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bridges-msg - 11/13/98


Medieval bridges.


NOTE: See also the files: castles-msg, buildings-msg, cities-msg, b-battles-art, castles-lnks, travel-msg, p-tourism-art, commerce-msg.





This file is a collection of various messages having a common theme that I have collected from my reading of the various computer networks. Some messages date back to 1989, some may be as recent as yesterday.


This file is part of a collection of files called Stefan's Florilegium. These files are available on the Internet at: http://www.florilegium.org


I have done a limited amount of editing. Messages having to do with separate topics were sometimes split into different files and sometimes extraneous information was removed. For instance, the message IDs were removed to save space and remove clutter.


The comments made in these messages are not necessarily my viewpoints. I make no claims as to the accuracy of the information given by the individual authors.


Please respect the time and efforts of those who have written these messages. The copyright status of these messages is unclear at this time. If information is published from these messages, please give credit to the originator(s).


Thank you,

    Mark S. Harris                  AKA:  THLord Stefan li Rous

                                          Stefan at florilegium.org




Newsgroups: rec.org.sca

Subject: Stamford Bridge

Date: 1 Mar 1994 10:04:00 -0500


Pavel asked about the dimensions of Stamford Bridge.

David Smurthwaite, in _The Complete Guide to the Battlefields of Britain_,

mentions that the Stamford Bridge of 1066 was demolished in 1727, and a

new bridge was later built 400 yards downstream.  He gives a well-drawn

map of the area, but no dimensions of the bridge.  He does, however,

show detailed placement of the English and Viking foot and mounted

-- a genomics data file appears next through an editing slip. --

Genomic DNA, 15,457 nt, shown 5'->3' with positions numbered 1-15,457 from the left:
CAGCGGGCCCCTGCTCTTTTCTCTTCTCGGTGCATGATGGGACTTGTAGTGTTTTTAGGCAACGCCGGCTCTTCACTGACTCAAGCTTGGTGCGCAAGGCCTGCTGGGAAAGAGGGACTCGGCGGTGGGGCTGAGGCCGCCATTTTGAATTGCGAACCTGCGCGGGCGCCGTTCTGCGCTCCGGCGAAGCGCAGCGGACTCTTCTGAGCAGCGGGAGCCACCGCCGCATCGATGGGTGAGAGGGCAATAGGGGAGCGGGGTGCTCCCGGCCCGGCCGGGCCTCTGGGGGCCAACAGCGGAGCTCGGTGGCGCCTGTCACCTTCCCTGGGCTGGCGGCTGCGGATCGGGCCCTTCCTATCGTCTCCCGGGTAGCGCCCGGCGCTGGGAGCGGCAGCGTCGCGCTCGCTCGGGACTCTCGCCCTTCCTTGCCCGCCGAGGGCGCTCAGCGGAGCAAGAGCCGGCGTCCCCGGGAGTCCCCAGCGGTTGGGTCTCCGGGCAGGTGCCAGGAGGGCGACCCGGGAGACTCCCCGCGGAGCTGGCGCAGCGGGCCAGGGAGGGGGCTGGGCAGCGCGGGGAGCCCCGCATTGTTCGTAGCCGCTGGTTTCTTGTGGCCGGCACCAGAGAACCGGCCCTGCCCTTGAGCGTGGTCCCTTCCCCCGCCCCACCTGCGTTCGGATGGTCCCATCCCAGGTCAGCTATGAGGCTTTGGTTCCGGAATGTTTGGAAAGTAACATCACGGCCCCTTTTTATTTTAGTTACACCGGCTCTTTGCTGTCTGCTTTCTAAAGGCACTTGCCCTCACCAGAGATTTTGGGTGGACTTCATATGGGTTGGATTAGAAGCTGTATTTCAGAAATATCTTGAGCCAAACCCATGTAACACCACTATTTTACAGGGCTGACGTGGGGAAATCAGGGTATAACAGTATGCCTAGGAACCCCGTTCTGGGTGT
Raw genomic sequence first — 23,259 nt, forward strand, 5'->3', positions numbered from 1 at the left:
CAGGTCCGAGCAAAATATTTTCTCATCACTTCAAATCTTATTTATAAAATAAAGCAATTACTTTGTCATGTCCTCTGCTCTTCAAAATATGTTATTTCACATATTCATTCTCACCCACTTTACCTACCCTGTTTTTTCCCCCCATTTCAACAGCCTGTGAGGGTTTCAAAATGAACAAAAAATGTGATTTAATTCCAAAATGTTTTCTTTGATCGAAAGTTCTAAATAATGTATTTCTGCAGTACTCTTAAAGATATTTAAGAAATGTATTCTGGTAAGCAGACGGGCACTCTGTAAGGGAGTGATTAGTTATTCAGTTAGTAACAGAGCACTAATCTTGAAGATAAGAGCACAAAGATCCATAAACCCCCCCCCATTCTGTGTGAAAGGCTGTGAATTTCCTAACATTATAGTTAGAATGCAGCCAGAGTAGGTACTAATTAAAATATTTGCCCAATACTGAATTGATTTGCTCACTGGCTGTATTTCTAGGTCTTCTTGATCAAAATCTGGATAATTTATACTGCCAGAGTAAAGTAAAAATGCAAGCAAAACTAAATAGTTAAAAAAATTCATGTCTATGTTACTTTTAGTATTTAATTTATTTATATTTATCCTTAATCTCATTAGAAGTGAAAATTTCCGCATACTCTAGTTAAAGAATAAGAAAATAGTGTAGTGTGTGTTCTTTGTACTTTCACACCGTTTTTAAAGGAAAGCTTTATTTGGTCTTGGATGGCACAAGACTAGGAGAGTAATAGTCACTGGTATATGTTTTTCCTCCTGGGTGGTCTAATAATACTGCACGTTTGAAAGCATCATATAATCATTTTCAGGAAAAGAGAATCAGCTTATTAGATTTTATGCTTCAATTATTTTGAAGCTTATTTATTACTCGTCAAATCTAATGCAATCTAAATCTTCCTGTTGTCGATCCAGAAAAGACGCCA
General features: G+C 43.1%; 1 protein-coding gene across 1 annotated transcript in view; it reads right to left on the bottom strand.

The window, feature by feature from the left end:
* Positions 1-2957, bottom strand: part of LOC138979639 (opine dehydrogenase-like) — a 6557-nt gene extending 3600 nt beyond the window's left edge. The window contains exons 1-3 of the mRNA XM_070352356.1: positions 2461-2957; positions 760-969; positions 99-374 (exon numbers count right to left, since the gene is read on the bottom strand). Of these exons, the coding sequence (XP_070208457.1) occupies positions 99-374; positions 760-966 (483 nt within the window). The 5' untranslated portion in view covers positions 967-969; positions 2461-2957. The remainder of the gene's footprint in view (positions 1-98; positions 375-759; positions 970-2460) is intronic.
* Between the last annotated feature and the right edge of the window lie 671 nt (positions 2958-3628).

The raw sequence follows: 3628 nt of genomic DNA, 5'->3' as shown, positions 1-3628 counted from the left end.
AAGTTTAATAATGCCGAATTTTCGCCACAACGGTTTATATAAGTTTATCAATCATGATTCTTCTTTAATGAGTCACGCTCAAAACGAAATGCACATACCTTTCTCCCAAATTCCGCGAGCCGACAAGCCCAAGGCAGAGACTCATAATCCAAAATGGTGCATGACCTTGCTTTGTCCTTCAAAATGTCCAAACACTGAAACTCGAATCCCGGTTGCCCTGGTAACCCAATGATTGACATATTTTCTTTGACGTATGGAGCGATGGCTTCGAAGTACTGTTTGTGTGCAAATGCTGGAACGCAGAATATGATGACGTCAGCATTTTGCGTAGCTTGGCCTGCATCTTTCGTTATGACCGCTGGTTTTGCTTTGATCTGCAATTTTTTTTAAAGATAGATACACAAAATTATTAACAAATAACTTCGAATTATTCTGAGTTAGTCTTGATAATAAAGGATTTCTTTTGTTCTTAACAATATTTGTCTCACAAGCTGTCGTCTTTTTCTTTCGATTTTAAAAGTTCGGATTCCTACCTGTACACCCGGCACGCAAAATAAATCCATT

forces with arrows to show their movement.

Snorri Sturluson, in _King Harald's Saga_, tells us only that Stamford

Bridge is on the River Derwent, seven miles east of York.

David Howarth, in _1066, The Year of the Conquest_, wrote that the River

Derwent is not very big, but too big to cross by anything but a bridge.

All accounts tell of one enormous Viking who stood on the bridge and

defended it single-handed, killing about 40 Englishmen. No one could

reach him until one man found a boat, or swill-tub and drifted down

the river unseen, under the bridge, and speared him up through the

chinks in the wooden deck.  This implies that the bridge could not

have been much more than seven feet wide, the "swing of an axe."

There were no indications of the length of the bridge, or its

height in these references.  Perhaps someone else will be able to

provide better information.


Luigsech ni Ifearnain, Calanais Nuadh, Calontir



From: corliss at hal.PHysics.wayne.EDU (David J. Corliss)

Newsgroups: rec.org.sca

Subject: Stamford Bridge

Date: 1 Mar 1994 13:48:02 -0500


Conjecture Only:


Why would any one ever build a bridge in B.F. East Riding of Yorkshire wider

than needed to get a wagon over the river? Stamford Bridge was probably about

five feet wide. This is a very adequate size for a single defender.




(Who really should know how wide the Bridge was, since he was wounded in the

battle there, but can not seem to remember. Maybe His Grace Sir Dag knows:

he was there too (on the wrong side). Anybody else?)



From: WISH at uriacc.uri.EDU (Peter Rose)

Newsgroups: rec.org.sca

Subject: Re: Bridges

Date: 8 Dec 1994 23:47:37 -0500


I've been doing some poking around, and, remembering someone complaining

a while back about how our 'bridge battles' weren't good reproductions

because (a) there were rarely three bridges side by each, and